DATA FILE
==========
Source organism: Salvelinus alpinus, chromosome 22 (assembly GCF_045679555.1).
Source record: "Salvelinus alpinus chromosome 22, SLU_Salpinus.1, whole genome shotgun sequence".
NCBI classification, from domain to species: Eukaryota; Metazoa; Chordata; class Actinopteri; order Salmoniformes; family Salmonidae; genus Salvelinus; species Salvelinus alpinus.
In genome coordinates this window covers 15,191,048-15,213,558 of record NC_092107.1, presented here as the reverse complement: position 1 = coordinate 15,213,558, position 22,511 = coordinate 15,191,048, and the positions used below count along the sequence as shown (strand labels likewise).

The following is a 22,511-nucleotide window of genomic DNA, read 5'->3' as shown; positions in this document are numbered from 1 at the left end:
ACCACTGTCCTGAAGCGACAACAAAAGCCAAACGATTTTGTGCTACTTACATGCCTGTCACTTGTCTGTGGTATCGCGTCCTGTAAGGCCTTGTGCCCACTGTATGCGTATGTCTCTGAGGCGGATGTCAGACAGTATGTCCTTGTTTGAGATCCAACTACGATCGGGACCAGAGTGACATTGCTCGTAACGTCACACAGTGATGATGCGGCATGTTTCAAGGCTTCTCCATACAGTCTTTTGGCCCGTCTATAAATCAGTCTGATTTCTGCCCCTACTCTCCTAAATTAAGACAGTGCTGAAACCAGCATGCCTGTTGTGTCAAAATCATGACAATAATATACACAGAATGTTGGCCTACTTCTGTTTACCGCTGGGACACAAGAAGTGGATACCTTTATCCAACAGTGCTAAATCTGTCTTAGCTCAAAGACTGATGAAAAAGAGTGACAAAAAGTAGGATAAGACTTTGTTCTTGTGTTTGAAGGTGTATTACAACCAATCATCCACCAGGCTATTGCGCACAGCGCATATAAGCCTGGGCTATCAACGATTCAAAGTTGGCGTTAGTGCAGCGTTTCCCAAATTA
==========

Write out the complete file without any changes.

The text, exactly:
Source organism: Salvelinus alpinus, chromosome 22 (assembly GCF_045679555.1).
Source record: "Salvelinus alpinus chromosome 22, SLU_Salpinus.1, whole genome shotgun sequence".
NCBI classification, from domain to species: Eukaryota; Metazoa; Chordata; class Actinopteri; order Salmoniformes; family Salmonidae; genus Salvelinus; species Salvelinus alpinus.
In genome coordinates this window covers 15,191,048-15,213,558 of record NC_092107.1, presented here as the reverse complement: position 1 = coordinate 15,213,558, position 22,511 = coordinate 15,191,048, and the positions used below count along the sequence as shown (strand labels likewise).

The following is a 22,511-nucleotide window of genomic DNA, read 5'->3' as shown; positions in this document are numbered from 1 at the left end:
ACCACTGTCCTGAAGCGACAACAAAAGCCAAACGATTTTGTGCTACTTACATGCCTGTCACTTGTCTGTGGTATCGCGTCCTGTAAGGCCTTGTGCCCACTGTATGCGTATGTCTCTGAGGCGGATGTCAGACAGTATGTCCTTGTTTGAGATCCAACTACGATCGGGACCAGAGTGACATTGCTCGTAACGTCACACAGTGATGATGCGGCATGTTTCAAGGCTTCTCCATACAGTCTTTTGGCCCGTCTATAAATCAGTCTGATTTCTGCCCCTACTCTCCTAAATTAAGACAGTGCTGAAACCAGCATGCCTGTTGTGTCAAAATCATGACAATAATATACACAGAATGTTGGCCTACTTCTGTTTACCGCTGGGACACAAGAAGTGGATACCTTTATCCAACAGTGCTAAATCTGTCTTAGCTCAAAGACTGATGAAAAAGAGTGACAAAAAGTAGGATAAGACTTTGTTCTTGTGTTTGAAGGTGTATTACAACCAATCATCCACCAGGCTATTGCGCACAGCGCATATAAGCCTGGGCTATCAACGATTCAAAGTTGGCGTTAGTGCAGCGTTTCCCAAATTA